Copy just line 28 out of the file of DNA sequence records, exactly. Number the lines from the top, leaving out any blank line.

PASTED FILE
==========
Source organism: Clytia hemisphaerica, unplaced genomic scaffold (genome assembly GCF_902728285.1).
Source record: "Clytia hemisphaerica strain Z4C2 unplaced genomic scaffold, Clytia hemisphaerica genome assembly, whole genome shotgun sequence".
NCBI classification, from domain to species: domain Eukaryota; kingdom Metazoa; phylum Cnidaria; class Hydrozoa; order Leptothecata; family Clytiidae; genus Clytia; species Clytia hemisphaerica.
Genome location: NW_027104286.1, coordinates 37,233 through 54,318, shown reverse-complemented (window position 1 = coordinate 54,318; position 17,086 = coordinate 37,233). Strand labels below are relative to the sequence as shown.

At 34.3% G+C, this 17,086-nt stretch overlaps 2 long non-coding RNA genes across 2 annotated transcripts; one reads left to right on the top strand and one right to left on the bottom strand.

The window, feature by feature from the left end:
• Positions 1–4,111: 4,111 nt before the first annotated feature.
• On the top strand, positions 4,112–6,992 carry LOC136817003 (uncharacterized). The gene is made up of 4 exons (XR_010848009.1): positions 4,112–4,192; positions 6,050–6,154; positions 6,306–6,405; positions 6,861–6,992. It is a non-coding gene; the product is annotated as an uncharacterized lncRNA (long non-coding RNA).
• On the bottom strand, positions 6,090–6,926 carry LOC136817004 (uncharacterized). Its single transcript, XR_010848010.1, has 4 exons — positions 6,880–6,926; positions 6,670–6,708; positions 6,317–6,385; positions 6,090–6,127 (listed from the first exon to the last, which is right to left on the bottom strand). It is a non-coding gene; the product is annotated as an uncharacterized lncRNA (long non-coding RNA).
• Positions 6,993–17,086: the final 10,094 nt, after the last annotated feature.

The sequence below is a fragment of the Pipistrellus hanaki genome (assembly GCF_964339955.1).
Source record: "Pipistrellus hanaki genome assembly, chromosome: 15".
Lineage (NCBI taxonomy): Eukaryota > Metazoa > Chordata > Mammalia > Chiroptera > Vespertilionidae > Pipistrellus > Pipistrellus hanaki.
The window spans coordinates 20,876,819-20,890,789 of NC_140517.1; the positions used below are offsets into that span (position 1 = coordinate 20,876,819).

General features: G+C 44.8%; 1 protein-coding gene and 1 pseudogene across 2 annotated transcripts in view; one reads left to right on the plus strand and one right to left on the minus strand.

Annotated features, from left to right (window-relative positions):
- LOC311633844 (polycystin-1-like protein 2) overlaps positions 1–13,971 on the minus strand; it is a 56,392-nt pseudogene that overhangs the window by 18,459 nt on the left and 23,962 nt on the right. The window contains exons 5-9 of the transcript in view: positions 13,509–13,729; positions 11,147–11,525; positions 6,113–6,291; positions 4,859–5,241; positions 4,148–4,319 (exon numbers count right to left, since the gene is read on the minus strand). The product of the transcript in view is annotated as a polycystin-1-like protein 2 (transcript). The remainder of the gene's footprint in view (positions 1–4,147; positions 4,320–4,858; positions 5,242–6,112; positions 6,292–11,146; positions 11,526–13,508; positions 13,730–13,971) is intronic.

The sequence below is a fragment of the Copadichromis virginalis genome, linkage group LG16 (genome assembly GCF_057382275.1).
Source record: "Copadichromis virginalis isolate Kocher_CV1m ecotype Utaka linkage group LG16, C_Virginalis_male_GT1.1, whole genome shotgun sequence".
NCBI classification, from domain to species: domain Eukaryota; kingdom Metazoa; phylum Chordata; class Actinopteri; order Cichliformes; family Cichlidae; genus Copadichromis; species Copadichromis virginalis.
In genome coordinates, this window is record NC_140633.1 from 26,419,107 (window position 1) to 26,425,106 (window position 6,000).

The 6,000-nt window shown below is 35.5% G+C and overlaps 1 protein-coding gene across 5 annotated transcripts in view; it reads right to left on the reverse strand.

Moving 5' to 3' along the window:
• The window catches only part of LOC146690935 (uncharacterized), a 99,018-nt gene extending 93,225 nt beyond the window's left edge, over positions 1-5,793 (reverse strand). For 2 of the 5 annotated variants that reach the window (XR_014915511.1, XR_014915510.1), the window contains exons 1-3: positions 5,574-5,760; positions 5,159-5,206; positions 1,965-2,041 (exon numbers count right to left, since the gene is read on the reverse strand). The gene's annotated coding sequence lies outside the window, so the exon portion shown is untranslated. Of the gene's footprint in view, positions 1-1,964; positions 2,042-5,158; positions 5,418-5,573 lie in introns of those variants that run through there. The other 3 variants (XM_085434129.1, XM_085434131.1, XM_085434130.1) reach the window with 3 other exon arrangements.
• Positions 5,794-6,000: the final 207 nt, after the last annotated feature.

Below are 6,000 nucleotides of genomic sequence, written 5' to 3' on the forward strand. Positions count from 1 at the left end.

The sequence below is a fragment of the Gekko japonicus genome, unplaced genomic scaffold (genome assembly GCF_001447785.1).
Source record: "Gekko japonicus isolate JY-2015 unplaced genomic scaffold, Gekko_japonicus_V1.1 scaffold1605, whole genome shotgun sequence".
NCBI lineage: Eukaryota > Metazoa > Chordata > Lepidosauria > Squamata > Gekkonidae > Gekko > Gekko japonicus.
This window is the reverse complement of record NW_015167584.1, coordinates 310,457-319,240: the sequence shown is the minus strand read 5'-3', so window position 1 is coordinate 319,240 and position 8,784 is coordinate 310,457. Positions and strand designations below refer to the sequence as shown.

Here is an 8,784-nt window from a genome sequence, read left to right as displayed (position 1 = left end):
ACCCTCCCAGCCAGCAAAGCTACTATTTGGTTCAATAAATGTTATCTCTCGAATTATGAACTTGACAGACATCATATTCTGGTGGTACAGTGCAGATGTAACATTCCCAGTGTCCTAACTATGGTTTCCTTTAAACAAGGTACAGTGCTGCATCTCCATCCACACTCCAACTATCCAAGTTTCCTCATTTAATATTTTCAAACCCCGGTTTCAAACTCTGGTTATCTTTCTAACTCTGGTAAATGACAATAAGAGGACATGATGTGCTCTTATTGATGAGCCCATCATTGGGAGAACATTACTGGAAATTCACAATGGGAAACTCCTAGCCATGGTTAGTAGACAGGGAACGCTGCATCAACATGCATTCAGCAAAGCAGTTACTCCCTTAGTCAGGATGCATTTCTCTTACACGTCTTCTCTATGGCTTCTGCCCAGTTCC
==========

Source record: "Gekko japonicus isolate JY-2015 unplaced genomic scaffold, Gekko_japonicus_V1.1 scaffold1605, whole genome shotgun sequence".